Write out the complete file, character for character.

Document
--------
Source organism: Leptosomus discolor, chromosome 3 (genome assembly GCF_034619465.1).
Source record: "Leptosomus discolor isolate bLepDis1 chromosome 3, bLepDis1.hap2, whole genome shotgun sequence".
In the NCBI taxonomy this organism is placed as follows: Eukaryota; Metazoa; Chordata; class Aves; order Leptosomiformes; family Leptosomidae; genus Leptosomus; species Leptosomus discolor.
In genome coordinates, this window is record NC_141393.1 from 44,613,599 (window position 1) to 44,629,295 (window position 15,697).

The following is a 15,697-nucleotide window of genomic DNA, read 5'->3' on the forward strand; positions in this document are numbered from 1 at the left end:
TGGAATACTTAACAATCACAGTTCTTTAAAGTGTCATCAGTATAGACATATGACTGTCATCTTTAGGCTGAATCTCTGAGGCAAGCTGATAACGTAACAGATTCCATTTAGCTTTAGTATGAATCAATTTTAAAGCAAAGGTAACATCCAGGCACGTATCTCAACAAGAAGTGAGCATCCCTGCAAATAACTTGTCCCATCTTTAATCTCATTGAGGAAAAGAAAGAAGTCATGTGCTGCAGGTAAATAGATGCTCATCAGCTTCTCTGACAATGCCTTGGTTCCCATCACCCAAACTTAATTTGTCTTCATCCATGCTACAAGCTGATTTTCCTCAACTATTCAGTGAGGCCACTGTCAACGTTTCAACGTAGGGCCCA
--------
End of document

Source organism: Leptosomus discolor, chromosome 3 (genome assembly GCF_034619465.1).
Source record: "Leptosomus discolor isolate bLepDis1 chromosome 3, bLepDis1.hap2, whole genome shotgun sequence".
In the NCBI taxonomy this organism is placed as follows: Eukaryota; Metazoa; Chordata; class Aves; order Leptosomiformes; family Leptosomidae; genus Leptosomus; species Leptosomus discolor.
In genome coordinates, this window is record NC_141393.1 from 44,613,599 (window position 1) to 44,629,295 (window position 15,697).

The following is a 15,697-nucleotide window of genomic DNA, read 5'->3' on the forward strand; positions in this document are numbered from 1 at the left end:
TGGAATACTTAACAATCACAGTTCTTTAAAGTGTCATCAGTATAGACATATGACTGTCATCTTTAGGCTGAATCTCTGAGGCAAGCTGATAACGTAACAGATTCCATTTAGCTTTAGTATGAATCAATTTTAAAGCAAAGGTAACATCCAGGCACGTATCTCAACAAGAAGTGAGCATCCCTGCAAATAACTTGTCCCATCTTTAATCTCATTGAGGAAAAGAAAGAAGTCATGTGCTGCAGGTAAATAGATGCTCATCAGCTTCTCTGACAATGCCTTGGTTCCCATCACCCAAACTTAATTTGTCTTCATCCATGCTACAAGCTGATTTTCCTCAACTATTCAGTGAGGCCACTGTCAACGTTTCAACGTAGGGCCCA